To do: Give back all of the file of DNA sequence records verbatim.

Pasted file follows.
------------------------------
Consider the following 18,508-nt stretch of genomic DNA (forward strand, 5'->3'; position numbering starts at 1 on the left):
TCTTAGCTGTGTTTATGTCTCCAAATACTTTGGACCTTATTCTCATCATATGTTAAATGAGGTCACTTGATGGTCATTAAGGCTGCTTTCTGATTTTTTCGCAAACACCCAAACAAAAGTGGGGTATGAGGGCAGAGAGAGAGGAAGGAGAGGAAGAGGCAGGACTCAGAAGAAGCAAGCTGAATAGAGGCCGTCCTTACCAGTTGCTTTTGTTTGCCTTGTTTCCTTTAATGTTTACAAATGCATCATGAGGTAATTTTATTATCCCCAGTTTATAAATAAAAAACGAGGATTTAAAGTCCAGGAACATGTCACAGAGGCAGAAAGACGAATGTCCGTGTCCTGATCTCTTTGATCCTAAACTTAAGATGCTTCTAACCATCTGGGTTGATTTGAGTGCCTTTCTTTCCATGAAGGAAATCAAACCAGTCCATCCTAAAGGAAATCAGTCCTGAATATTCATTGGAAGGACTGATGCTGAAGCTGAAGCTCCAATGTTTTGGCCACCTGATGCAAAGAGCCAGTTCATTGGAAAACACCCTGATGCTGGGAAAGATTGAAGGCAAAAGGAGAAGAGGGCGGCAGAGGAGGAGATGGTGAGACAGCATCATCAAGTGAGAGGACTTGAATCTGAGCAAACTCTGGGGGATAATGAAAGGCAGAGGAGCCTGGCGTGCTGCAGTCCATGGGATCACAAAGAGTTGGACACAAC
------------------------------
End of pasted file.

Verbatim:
Consider the following 18,508-nt stretch of genomic DNA (forward strand, 5'->3'; position numbering starts at 1 on the left):
TCTTAGCTGTGTTTATGTCTCCAAATACTTTGGACCTTATTCTCATCATATGTTAAATGAGGTCACTTGATGGTCATTAAGGCTGCTTTCTGATTTTTTCGCAAACACCCAAACAAAAGTGGGGTATGAGGGCAGAGAGAGAGGAAGGAGAGGAAGAGGCAGGACTCAGAAGAAGCAAGCTGAATAGAGGCCGTCCTTACCAGTTGCTTTTGTTTGCCTTGTTTCCTTTAATGTTTACAAATGCATCATGAGGTAATTTTATTATCCCCAGTTTATAAATAAAAAACGAGGATTTAAAGTCCAGGAACATGTCACAGAGGCAGAAAGACGAATGTCCGTGTCCTGATCTCTTTGATCCTAAACTTAAGATGCTTCTAACCATCTGGGTTGATTTGAGTGCCTTTCTTTCCATGAAGGAAATCAAACCAGTCCATCCTAAAGGAAATCAGTCCTGAATATTCATTGGAAGGACTGATGCTGAAGCTGAAGCTCCAATGTTTTGGCCACCTGATGCAAAGAGCCAGTTCATTGGAAAACACCCTGATGCTGGGAAAGATTGAAGGCAAAAGGAGAAGAGGGCGGCAGAGGAGGAGATGGTGAGACAGCATCATCAAGTGAGAGGACTTGAATCTGAGCAAACTCTGGGGGATAATGAAAGGCAGAGGAGCCTGGCGTGCTGCAGTCCATGGGATCACAAAGAGTTGGACACAAC